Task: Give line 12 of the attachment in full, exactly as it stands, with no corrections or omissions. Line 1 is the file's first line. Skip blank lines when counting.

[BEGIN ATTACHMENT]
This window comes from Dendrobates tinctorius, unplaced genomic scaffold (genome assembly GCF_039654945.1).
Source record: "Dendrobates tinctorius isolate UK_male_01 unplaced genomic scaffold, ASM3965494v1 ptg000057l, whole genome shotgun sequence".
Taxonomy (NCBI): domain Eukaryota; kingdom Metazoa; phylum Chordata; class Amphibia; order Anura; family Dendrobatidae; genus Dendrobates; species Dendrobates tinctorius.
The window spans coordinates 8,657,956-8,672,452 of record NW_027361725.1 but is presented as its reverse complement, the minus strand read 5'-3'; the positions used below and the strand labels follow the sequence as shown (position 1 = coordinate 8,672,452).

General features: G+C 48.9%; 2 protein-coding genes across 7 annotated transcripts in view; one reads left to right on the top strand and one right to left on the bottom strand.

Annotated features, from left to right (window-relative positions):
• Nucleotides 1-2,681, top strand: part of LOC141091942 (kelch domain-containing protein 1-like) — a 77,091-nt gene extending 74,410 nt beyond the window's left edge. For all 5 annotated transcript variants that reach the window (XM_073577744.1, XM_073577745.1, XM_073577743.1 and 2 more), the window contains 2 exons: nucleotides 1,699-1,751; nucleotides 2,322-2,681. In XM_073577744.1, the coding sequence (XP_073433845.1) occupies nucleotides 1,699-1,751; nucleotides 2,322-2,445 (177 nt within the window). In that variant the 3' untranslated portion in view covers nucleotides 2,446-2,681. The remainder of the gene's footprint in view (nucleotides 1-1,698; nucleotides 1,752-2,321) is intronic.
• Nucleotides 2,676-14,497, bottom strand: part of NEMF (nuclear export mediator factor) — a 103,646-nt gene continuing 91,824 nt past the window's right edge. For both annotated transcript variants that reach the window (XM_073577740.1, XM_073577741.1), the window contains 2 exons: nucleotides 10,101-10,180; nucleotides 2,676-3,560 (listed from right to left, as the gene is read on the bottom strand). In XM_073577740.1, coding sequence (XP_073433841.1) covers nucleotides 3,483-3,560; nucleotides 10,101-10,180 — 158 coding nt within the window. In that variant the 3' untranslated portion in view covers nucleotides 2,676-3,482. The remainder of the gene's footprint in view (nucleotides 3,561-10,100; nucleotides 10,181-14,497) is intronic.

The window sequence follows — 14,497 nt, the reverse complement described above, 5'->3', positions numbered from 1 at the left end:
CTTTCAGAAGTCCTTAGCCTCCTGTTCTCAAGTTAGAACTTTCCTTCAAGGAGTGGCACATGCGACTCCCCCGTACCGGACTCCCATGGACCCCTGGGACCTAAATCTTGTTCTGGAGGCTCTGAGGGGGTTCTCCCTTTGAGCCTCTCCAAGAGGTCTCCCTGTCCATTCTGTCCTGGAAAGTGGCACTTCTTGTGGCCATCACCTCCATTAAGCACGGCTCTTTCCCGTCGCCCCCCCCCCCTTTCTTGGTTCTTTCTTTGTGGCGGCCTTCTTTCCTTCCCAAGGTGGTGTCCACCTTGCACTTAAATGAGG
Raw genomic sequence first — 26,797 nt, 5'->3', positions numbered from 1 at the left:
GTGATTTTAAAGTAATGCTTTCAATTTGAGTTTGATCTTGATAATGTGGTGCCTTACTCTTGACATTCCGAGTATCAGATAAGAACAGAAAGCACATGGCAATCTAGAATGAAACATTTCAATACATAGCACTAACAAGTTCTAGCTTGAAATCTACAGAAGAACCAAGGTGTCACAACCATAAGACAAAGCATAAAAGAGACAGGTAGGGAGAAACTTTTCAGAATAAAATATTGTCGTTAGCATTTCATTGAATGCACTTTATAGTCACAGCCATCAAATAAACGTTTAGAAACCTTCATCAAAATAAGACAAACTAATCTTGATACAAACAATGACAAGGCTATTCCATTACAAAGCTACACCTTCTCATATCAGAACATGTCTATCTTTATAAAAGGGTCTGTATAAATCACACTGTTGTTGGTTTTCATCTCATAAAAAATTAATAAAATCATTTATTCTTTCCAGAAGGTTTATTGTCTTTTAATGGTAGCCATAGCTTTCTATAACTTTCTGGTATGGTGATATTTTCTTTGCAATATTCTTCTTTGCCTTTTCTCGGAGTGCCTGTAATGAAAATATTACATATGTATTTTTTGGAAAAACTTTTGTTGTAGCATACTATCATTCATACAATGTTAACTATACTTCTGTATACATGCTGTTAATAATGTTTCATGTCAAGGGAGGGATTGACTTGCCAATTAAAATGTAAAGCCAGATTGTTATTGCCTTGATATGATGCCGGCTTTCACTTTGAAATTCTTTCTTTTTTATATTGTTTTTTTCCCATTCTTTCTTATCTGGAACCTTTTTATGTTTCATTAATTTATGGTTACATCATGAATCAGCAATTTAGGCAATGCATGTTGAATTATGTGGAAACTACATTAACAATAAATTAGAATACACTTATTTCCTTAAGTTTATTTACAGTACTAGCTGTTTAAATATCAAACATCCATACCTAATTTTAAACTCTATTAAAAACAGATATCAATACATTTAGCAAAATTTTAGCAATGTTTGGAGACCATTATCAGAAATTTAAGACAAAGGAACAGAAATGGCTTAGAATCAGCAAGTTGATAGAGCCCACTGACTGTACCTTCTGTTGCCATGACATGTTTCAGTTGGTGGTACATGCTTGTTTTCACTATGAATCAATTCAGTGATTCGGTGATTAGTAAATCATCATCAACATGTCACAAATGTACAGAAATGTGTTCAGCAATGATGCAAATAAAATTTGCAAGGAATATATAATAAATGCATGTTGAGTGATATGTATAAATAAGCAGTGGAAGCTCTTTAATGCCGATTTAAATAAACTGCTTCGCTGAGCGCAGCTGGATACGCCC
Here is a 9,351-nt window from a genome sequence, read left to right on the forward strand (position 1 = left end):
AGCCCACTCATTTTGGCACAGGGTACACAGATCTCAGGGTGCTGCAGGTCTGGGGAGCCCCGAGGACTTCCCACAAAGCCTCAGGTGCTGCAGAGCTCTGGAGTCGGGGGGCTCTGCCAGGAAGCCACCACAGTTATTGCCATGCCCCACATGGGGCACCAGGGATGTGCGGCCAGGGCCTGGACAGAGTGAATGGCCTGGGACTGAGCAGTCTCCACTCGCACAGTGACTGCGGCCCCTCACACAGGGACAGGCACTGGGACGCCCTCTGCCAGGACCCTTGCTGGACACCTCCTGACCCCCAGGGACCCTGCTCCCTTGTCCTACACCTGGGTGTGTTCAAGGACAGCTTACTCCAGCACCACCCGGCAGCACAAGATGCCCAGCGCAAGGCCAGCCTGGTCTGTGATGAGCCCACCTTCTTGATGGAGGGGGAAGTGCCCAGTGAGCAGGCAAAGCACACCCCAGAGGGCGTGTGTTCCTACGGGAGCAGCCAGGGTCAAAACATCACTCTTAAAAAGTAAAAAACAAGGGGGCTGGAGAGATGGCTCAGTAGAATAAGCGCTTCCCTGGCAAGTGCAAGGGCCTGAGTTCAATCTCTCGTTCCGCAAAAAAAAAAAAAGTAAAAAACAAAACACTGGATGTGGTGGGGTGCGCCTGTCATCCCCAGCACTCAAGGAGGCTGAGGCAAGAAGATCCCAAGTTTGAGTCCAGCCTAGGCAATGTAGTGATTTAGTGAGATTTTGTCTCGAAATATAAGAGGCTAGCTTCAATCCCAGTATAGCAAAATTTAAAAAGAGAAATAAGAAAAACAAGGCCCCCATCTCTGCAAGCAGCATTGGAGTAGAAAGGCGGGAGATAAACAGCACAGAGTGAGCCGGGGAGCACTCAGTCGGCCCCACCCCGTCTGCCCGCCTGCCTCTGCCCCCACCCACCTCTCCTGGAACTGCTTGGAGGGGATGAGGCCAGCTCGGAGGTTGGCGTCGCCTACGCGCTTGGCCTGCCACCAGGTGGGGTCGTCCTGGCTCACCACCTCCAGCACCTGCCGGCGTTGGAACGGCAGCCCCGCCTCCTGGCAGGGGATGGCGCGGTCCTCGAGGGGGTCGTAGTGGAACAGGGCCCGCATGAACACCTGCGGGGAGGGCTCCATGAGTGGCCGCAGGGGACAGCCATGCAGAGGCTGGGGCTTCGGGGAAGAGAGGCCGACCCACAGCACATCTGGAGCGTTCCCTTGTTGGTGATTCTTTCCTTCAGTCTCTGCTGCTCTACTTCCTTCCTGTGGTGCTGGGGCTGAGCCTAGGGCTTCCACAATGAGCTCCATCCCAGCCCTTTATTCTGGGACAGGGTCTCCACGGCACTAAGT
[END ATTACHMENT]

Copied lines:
GTGATTTTAAAGTAATGCTTTCAATTTGAGTTTGATCTTGATAATGTGGTGCCTTACTCTTGACATTCCGAGTATCAGATAAGAACAGAAAGCACATGGCAATCTAGAATGAAACATTTCAATACATAGCACTAACAAGTTCTAGCTTGAAATCTACAGAAGAACCAAGGTGTCACAACCATAAGACAAAGCATAAAAGAGACAGGTAGGGAGAAACTTTTCAGAATAAAATATTGTCGTTAGCATTTCATTGAATGCACTTTATAGTCACAGCCATCAAATAAACGTTTAGAAACCTTCATCAAAATAAGACAAACTAATCTTGATACAAACAATGACAAGGCTATTCCATTACAAAGCTACACCTTCTCATATCAGAACATGTCTATCTTTATAAAAGGGTCTGTATAAATCACACTGTTGTTGGTTTTCATCTCATAAAAAATTAATAAAATCATTTATTCTTTCCAGAAGGTTTATTGTCTTTTAATGGTAGCCATAGCTTTCTATAACTTTCTGGTATGGTGATATTTTCTTTGCAATATTCTTCTTTGCCTTTTCTCGGAGTGCCTGTAATGAAAATATTACATATGTATTTTTTGGAAAAACTTTTGTTGTAGCATACTATCATTCATACAATGTTAACTATACTTCTGTATACATGCTGTTAATAATGTTTCATGTCAAGGGAGGGATTGACTTGCCAATTAAAATGTAAAGCCAGATTGTTATTGCCTTGATATGATGCCGGCTTTCACTTTGAAATTCTTTCTTTTTTATATTGTTTTTTTCCCATTCTTTCTTATCTGGAACCTTTTTATGTTTCATTAATTTATGGTTACATCATGAATCAGCAATTTAGGCAATGCATGTTGAATTATGTGGAAACTACATTAACAATAAATTAGAATACACTTATTTCCTTAAGTTTATTTACAGTACTAGCTGTTTAAATATCAAACATCCATACCTAATTTTAAACTCTATTAAAAACAGATATCAATACATTTAGCAAAATTTTAGCAATGTTTGGAGACCATTATCAGAAATTTAAGACAAAGGAACAGAAATGGCTTAGAATCAGCAAGTTGATAGAGCCCACTGACTGTACCTTCTGTTGCCATGACATGTTTCAGTTGGTGGTACATGCTTGTTTTCACTATGAATCAATTCAGTGATTCGGTGATTAGTAAATCATCATCAACATGTCACAAATGTACAGAAATGTGTTCAGCAATGATGCAAATAAAATTTGCAAGGAATATATAATAAATGCATGTTGAGTGATATGTATAAATAAGCAGTGGAAGCTCTTTAATGCCGATTTAAATAAACTGCTTCGCTGAGCGCAGCTGGATACGCCC